Many faculty members and students are expressing outrage at the Sigma Chi fraternity at Willamette University after a blog posted information about what fraternity brothers were posting on what they thought was a private Facebook page, The Statesman Journal reported. One post called for a female administrator to be kicked in the genitals. Another post discussed the need to "beat" a female student. Another said that "women's rights are the biggest joke in the U.S." On Monday, some students protested, while local police responded to reports of a car's tire being slashed on the campus. Stephen Thorsett, the president, sent an e-mail to the campus denouncing the tire slashing and the Facebook posts.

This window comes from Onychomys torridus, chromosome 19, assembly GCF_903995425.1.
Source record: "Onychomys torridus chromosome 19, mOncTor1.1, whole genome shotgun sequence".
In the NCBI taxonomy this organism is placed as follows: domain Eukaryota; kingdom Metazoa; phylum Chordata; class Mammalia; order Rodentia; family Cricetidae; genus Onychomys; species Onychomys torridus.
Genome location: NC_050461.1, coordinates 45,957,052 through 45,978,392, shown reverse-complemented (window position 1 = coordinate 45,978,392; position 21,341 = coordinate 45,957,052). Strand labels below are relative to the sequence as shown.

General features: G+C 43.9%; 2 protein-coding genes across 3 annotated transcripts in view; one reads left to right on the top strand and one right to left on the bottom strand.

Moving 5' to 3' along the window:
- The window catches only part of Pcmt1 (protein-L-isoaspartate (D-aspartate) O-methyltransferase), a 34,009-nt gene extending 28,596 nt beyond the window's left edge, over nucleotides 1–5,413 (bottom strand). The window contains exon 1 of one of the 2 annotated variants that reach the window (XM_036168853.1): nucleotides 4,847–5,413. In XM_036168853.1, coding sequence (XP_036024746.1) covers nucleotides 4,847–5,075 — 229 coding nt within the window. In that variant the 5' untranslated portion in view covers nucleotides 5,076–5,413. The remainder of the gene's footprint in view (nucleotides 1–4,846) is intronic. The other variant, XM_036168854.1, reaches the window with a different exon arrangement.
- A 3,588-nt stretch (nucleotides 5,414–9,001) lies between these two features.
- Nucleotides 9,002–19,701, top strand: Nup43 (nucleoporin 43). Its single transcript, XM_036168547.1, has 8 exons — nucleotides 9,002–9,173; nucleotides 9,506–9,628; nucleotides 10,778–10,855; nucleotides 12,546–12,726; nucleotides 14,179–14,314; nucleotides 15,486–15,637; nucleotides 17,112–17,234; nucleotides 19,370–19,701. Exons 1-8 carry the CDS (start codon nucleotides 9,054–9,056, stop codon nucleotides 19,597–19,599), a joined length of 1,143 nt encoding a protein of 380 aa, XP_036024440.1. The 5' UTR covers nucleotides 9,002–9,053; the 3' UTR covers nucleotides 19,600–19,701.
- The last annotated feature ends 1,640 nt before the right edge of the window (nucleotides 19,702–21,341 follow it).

Colgate University will today formally transfer ownership of more than 100 pieces of art to Curtin University, in Australia, The New York Times reported. The collection consists of paintings and drawings by Aboriginal children who were living in a settlement camp in Australia in the 1940s and 1950s. The art is considered by experts to be "so distinctive and so technically sophisticated that it received considerable acclaim when it toured Europe in the 1950s," the Times reported. The collection came to Colgate when an alumnus donated it in 1966, but most of the art has been out of view. Colgate officials said that they saw the transfer as a just tribute to the artists and a way to build ties to an Australian university.